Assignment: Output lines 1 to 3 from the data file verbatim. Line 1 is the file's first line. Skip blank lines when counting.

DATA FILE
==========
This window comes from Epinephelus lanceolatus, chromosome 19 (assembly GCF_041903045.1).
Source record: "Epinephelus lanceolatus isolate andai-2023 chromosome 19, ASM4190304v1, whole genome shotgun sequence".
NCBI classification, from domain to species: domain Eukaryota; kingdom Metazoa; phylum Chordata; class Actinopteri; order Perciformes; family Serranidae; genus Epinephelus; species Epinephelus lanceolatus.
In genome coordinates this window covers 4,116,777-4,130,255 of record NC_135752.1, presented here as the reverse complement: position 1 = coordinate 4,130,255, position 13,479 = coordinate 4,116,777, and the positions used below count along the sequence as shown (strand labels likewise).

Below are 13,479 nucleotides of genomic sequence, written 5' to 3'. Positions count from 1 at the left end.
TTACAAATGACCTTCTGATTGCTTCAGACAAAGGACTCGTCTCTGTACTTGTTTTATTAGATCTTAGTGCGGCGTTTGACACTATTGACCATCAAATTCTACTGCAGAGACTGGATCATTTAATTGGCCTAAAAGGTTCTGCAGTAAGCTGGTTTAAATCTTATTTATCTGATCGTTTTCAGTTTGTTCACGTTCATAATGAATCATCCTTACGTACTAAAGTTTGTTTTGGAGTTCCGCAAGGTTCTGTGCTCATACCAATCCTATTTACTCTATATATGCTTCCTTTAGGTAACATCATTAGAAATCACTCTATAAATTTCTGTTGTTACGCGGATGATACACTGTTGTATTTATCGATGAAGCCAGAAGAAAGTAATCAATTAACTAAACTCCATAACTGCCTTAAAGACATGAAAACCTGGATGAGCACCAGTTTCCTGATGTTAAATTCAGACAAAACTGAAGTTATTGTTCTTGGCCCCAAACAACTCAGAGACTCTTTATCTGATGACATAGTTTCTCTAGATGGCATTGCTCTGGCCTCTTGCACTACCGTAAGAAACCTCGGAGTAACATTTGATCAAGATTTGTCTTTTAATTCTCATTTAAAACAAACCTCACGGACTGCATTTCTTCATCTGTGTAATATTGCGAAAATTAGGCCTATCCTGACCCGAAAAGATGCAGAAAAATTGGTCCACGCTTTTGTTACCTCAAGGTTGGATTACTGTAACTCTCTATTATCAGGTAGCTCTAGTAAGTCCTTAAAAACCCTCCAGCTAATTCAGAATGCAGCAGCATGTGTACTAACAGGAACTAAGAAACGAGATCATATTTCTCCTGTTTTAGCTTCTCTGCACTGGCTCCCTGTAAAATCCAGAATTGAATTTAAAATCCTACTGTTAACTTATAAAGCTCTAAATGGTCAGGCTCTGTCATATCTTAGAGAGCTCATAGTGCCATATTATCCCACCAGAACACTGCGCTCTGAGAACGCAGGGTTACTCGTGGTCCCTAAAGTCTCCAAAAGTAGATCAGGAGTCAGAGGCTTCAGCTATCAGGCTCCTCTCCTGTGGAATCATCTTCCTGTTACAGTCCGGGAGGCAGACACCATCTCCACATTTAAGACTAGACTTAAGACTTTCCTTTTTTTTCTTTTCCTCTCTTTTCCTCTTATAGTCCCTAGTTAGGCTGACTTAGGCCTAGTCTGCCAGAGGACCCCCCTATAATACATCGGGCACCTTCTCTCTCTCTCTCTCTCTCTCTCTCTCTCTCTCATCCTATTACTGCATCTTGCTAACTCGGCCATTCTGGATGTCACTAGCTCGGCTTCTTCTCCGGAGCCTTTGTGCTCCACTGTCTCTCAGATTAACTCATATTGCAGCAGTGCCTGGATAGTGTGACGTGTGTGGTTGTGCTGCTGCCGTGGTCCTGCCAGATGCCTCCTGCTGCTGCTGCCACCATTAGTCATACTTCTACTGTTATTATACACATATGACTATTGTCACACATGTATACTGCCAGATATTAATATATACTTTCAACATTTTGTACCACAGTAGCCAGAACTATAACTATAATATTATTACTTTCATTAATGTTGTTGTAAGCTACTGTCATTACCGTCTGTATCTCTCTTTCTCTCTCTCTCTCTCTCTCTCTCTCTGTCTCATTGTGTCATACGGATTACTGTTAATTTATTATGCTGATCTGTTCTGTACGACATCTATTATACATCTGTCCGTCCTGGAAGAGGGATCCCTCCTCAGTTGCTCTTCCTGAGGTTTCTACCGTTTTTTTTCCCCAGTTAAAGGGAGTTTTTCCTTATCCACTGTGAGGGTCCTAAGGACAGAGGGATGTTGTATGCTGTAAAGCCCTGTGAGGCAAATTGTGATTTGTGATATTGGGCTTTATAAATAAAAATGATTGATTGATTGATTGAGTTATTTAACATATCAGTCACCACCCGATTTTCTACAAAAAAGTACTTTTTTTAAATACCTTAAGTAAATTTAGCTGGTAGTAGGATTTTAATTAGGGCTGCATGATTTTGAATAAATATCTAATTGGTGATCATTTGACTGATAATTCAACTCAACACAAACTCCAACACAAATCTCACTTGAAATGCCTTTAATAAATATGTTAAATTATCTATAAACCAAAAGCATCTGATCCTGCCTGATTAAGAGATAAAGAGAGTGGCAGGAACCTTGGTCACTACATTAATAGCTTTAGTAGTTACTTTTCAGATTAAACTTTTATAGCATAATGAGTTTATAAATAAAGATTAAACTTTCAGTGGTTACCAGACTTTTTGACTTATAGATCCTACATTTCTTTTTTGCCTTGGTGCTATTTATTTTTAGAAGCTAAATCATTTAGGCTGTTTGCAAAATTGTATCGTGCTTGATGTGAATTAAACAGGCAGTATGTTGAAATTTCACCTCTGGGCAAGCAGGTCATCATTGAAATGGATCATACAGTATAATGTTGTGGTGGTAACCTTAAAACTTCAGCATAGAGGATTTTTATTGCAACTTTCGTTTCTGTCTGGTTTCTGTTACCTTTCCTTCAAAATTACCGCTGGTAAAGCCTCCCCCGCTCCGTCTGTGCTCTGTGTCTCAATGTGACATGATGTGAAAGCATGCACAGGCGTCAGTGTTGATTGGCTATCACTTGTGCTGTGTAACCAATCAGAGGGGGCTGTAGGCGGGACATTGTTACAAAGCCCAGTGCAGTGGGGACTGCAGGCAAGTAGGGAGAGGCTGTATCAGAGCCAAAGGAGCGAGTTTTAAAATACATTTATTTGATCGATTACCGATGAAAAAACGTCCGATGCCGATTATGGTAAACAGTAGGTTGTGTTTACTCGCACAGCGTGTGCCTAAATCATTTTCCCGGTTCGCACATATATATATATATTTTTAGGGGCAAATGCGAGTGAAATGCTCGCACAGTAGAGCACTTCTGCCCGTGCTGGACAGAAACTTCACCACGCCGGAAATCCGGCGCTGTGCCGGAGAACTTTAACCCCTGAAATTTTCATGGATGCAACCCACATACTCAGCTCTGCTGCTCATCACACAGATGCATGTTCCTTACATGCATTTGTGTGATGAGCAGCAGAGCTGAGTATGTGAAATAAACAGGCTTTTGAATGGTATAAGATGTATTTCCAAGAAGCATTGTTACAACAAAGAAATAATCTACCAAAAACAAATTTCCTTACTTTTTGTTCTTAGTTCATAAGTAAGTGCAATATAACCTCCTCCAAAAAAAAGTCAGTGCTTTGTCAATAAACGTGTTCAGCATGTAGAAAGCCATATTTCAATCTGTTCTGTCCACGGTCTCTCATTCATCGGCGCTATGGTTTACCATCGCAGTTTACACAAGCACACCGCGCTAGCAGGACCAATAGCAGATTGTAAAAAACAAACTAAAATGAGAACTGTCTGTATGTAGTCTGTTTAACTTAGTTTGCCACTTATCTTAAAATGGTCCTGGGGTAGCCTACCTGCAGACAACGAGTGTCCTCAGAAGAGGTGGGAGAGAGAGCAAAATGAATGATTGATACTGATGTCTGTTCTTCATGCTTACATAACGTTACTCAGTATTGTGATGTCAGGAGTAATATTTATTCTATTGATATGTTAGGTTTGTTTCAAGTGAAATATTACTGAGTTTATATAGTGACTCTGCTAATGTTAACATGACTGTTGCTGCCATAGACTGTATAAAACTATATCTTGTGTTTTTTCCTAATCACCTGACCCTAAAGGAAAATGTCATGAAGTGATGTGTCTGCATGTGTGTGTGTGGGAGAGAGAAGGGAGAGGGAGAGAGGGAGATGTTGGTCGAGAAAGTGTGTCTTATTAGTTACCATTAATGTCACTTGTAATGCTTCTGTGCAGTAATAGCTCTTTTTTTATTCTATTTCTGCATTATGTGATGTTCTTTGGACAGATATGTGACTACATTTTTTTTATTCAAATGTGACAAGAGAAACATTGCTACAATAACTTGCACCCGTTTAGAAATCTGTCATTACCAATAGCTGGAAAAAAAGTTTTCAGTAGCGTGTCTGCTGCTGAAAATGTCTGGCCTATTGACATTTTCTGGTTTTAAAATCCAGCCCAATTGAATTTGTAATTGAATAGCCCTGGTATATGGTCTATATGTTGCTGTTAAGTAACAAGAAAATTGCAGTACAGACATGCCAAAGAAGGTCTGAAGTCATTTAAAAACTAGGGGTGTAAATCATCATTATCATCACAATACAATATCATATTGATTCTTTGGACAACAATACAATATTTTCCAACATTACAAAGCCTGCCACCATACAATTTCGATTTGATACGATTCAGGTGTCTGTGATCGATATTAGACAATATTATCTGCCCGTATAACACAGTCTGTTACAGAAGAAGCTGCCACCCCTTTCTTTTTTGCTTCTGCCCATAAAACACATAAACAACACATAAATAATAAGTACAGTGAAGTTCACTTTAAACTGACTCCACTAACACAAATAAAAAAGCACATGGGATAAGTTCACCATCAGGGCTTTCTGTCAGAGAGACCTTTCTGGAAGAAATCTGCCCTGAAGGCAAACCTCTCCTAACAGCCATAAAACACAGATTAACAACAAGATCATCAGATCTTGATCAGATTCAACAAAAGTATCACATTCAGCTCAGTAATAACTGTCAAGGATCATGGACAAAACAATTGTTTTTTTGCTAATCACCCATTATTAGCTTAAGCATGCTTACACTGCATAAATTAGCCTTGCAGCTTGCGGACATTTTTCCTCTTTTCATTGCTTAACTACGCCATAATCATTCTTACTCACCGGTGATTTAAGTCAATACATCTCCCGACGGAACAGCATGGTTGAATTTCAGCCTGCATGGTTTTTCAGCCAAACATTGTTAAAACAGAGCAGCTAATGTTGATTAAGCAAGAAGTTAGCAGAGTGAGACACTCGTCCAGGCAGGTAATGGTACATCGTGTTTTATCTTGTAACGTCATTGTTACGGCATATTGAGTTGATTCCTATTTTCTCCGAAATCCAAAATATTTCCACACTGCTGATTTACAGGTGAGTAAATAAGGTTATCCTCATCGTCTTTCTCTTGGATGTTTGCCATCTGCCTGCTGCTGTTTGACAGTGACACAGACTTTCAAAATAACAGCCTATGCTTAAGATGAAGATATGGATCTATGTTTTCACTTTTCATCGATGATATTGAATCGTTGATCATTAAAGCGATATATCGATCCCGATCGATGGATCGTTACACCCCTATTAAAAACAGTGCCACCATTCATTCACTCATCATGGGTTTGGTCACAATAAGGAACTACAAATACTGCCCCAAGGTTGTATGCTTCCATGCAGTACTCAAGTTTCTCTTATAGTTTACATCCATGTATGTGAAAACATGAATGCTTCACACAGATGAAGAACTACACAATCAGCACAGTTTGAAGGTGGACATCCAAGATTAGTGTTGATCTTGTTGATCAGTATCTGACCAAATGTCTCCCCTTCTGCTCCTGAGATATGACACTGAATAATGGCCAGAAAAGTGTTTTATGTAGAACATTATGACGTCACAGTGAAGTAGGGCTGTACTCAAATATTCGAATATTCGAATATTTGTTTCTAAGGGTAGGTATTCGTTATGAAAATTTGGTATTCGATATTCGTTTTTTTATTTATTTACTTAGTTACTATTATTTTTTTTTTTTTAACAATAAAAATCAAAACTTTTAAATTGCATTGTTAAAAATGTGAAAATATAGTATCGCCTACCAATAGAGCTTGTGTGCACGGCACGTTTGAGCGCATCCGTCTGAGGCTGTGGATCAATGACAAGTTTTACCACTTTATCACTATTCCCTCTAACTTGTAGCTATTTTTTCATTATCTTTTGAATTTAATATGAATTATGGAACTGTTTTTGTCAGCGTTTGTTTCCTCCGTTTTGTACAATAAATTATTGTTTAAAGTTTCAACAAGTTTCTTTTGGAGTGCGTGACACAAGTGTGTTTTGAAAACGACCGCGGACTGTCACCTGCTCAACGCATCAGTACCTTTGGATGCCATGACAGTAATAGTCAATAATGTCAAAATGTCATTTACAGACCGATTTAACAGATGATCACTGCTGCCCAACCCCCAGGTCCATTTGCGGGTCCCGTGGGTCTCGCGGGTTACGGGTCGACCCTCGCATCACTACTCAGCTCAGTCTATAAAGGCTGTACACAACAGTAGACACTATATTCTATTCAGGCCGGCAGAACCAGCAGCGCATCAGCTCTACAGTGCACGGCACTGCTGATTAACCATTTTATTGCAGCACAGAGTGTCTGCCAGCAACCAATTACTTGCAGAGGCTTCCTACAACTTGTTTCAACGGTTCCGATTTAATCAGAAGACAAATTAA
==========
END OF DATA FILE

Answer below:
This window comes from Epinephelus lanceolatus, chromosome 19 (assembly GCF_041903045.1).
Source record: "Epinephelus lanceolatus isolate andai-2023 chromosome 19, ASM4190304v1, whole genome shotgun sequence".
NCBI classification, from domain to species: domain Eukaryota; kingdom Metazoa; phylum Chordata; class Actinopteri; order Perciformes; family Serranidae; genus Epinephelus; species Epinephelus lanceolatus.